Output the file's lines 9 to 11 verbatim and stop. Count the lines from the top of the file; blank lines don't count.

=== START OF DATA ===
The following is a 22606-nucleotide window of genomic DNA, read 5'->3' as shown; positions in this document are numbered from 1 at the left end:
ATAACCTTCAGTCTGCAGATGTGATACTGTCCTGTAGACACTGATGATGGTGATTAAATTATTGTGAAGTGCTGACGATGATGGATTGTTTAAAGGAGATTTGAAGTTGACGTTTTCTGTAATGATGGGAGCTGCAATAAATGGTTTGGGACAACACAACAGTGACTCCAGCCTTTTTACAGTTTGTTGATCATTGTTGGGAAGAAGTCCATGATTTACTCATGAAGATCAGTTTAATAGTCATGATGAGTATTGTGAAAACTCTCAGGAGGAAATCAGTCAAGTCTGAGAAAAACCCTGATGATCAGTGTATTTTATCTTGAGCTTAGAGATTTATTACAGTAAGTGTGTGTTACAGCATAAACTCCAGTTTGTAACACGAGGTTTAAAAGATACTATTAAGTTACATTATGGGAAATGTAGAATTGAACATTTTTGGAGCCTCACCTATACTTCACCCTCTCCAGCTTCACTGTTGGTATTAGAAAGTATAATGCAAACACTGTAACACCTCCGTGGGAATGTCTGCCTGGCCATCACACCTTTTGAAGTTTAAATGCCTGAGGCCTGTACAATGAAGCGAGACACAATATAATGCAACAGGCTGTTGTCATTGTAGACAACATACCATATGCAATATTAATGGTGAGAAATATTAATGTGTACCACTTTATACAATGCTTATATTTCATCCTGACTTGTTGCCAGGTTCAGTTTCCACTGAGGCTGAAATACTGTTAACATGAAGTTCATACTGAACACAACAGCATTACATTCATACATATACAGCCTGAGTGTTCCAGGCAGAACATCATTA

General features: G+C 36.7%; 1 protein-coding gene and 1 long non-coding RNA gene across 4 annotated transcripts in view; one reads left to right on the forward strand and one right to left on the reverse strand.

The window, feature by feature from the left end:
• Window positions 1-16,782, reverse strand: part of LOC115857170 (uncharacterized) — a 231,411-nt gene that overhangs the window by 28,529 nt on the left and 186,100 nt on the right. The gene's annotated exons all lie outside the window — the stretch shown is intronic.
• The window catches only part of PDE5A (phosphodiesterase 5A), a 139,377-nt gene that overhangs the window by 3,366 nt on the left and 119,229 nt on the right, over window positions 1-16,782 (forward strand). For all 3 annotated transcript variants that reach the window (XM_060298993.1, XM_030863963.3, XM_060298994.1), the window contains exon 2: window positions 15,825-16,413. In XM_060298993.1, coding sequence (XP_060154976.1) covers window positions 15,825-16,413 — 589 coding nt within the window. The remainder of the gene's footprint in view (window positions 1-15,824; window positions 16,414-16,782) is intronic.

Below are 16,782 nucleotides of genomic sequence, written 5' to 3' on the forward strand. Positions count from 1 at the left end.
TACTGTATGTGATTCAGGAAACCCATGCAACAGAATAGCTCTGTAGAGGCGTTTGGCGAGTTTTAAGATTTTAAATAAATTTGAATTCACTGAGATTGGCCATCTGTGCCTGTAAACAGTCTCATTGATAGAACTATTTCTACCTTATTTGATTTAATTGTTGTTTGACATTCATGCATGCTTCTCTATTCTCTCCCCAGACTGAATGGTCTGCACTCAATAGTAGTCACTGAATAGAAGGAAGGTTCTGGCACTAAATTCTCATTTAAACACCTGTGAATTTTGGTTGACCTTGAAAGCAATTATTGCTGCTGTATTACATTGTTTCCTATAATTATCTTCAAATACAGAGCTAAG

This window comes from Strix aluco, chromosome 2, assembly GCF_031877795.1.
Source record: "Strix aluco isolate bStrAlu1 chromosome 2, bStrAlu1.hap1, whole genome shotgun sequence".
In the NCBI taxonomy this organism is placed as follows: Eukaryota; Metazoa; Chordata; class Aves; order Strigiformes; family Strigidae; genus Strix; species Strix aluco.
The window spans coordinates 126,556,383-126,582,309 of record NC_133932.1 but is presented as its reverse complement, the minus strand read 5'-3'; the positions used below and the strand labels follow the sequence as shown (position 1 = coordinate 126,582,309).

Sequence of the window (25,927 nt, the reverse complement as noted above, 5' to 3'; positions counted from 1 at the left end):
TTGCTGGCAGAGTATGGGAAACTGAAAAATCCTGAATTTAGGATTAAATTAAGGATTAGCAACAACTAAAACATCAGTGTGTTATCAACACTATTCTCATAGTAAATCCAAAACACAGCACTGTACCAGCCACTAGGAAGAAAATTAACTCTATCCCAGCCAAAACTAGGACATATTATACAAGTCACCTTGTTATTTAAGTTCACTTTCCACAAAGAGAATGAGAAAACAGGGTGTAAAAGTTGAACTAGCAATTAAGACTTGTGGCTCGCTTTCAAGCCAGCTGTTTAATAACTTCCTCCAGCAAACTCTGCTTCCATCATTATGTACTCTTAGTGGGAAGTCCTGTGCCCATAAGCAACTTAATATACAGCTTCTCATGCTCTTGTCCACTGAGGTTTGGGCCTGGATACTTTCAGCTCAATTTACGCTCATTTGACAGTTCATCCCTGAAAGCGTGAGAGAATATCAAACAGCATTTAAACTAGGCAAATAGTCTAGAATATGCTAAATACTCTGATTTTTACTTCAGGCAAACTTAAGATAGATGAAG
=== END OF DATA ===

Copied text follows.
This window comes from Strix aluco, chromosome 2, assembly GCF_031877795.1.
Source record: "Strix aluco isolate bStrAlu1 chromosome 2, bStrAlu1.hap1, whole genome shotgun sequence".
In the NCBI taxonomy this organism is placed as follows: Eukaryota; Metazoa; Chordata; class Aves; order Strigiformes; family Strigidae; genus Strix; species Strix aluco.